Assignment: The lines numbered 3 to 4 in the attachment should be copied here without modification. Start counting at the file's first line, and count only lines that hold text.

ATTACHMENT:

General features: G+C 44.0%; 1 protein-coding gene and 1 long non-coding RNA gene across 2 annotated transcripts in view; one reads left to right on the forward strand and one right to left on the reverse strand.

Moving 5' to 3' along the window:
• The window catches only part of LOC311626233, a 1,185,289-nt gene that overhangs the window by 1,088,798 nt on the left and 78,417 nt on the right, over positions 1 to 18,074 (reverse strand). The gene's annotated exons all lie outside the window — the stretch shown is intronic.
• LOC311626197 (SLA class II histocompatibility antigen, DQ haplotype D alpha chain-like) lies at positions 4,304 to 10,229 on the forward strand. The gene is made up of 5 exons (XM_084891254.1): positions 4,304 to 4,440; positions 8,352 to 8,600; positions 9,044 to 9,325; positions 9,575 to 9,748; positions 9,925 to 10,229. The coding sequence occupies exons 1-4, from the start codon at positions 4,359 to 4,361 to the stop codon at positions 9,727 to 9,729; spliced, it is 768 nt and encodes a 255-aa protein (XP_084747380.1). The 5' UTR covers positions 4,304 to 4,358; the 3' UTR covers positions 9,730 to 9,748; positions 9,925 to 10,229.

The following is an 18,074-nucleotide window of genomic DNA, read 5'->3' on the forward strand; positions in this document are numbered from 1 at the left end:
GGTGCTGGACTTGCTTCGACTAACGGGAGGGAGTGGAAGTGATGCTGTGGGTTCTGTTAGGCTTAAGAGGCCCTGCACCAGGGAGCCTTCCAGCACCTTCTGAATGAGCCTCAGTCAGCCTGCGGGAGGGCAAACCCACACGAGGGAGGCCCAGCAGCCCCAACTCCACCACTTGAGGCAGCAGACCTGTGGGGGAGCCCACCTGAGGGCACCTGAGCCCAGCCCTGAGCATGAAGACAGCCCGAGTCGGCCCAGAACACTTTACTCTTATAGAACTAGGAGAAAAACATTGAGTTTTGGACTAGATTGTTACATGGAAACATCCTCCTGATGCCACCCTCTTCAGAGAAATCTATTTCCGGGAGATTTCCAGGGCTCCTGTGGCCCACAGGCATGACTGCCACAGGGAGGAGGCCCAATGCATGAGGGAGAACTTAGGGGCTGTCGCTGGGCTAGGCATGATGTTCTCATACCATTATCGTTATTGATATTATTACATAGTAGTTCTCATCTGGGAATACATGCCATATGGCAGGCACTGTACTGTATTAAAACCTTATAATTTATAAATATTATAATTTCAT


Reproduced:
• The window catches only part of LOC311626233, a 1,185,289-nt gene that overhangs the window by 1,088,798 nt on the left and 78,417 nt on the right, over positions 1 to 18,074 (reverse strand). The gene's annotated exons all lie outside the window — the stretch shown is intronic.
• LOC311626197 (SLA class II histocompatibility antigen, DQ haplotype D alpha chain-like) lies at positions 4,304 to 10,229 on the forward strand. The gene is made up of 5 exons (XM_084891254.1): positions 4,304 to 4,440; positions 8,352 to 8,600; positions 9,044 to 9,325; positions 9,575 to 9,748; positions 9,925 to 10,229. The coding sequence occupies exons 1-4, from the start codon at positions 4,359 to 4,361 to the stop codon at positions 9,727 to 9,729; spliced, it is 768 nt and encodes a 255-aa protein (XP_084747380.1). The 5' UTR covers positions 4,304 to 4,358; the 3' UTR covers positions 9,730 to 9,748; positions 9,925 to 10,229.